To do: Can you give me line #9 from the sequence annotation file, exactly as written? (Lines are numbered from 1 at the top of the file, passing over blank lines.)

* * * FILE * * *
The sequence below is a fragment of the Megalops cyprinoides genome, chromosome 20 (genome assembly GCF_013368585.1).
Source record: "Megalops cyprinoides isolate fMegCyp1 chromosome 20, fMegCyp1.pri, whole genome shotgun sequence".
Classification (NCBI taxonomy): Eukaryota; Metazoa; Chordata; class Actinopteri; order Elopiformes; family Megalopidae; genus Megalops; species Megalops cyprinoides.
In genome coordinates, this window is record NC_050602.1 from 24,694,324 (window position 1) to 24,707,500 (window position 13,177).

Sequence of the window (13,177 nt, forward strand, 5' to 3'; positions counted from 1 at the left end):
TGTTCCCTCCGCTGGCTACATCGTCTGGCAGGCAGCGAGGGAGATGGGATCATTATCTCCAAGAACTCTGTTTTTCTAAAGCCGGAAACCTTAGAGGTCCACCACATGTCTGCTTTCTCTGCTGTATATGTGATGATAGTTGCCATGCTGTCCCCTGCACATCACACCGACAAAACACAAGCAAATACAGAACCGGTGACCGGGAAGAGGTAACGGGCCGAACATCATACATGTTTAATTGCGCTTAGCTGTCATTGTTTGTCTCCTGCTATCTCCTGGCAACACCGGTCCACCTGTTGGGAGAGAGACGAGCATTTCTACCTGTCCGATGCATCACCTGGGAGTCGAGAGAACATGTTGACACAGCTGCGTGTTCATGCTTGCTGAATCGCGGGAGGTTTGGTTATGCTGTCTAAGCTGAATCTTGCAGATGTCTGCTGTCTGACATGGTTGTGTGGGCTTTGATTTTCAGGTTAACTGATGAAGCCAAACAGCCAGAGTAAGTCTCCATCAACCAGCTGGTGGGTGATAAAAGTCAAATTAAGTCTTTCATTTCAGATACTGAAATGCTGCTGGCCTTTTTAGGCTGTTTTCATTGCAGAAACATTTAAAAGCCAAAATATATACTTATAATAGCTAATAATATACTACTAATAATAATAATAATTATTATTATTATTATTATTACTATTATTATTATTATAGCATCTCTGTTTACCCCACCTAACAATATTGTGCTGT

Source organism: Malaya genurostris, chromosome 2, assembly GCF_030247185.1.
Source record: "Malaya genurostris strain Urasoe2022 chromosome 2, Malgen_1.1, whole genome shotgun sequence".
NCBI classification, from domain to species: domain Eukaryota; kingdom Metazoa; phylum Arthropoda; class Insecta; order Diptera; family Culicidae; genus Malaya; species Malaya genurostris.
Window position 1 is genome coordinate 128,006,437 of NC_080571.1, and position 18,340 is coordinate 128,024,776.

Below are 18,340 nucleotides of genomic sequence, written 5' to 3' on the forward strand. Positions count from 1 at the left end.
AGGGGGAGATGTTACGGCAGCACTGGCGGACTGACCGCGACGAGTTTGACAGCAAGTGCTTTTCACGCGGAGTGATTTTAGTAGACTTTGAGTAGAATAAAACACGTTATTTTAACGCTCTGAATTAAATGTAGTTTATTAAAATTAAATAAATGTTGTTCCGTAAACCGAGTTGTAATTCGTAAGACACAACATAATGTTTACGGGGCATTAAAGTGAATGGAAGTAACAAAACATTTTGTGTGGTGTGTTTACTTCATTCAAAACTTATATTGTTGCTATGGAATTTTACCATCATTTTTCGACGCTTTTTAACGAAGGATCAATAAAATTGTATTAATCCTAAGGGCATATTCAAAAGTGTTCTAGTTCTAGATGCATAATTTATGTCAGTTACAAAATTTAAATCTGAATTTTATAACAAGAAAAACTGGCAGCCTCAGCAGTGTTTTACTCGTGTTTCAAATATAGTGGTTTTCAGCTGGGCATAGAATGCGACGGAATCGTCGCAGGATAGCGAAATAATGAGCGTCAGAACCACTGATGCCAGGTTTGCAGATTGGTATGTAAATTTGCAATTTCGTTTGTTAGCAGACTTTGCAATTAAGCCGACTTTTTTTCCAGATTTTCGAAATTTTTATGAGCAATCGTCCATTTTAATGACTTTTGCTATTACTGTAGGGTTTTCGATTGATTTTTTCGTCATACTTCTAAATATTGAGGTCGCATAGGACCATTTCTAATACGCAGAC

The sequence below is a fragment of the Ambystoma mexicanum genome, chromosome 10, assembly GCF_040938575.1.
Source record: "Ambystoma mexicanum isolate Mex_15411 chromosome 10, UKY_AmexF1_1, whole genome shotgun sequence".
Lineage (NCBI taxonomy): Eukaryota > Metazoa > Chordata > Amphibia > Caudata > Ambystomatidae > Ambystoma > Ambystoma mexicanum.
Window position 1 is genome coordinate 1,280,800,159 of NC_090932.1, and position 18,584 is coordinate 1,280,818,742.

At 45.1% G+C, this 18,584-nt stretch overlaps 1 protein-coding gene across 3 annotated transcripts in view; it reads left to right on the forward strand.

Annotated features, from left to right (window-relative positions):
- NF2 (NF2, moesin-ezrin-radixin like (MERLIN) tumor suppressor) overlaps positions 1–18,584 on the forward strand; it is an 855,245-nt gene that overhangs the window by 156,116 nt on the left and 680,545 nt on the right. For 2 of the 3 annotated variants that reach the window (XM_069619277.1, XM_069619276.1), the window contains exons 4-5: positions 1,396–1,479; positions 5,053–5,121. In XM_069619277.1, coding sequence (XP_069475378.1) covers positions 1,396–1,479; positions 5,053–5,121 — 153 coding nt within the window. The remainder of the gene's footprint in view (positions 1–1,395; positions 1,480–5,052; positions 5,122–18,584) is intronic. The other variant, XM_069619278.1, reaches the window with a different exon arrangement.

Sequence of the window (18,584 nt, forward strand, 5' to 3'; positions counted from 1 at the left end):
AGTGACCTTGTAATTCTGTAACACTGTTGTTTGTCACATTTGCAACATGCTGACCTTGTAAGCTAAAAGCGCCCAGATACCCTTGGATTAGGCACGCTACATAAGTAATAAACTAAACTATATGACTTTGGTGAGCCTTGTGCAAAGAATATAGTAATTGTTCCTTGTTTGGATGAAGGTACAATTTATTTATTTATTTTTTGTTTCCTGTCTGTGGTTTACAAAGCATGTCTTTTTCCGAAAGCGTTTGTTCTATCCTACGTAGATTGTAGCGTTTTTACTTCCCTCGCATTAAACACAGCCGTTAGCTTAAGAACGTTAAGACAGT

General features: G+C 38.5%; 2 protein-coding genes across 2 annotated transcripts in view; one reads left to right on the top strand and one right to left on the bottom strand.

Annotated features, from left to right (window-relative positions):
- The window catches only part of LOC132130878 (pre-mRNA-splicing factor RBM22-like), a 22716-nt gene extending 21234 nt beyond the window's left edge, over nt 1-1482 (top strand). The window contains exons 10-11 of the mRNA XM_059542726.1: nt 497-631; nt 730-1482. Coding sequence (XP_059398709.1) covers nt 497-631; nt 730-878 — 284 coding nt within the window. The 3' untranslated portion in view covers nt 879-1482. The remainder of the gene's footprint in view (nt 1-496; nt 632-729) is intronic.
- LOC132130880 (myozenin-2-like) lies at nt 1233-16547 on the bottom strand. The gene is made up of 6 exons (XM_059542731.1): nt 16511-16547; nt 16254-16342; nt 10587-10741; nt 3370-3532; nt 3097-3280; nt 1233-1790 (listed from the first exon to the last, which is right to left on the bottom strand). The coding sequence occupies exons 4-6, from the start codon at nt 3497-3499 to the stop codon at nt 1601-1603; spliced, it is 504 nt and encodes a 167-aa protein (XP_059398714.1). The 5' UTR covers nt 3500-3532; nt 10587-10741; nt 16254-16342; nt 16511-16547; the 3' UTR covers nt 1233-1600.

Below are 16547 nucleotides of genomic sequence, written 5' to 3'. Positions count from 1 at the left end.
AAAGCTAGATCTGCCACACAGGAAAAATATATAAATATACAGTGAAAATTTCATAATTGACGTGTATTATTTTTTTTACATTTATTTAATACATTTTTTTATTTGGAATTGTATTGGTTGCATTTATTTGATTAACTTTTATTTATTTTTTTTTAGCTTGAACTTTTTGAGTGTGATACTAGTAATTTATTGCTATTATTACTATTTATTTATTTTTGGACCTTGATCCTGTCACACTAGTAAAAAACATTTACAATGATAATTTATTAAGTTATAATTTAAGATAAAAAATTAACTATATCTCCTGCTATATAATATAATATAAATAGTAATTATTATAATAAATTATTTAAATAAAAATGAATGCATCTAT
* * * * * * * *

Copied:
NCBI classification, from domain to species: domain Eukaryota; kingdom Metazoa; phylum Arthropoda; class Insecta; order Diptera; family Culicidae; genus Malaya; species Malaya genurostris.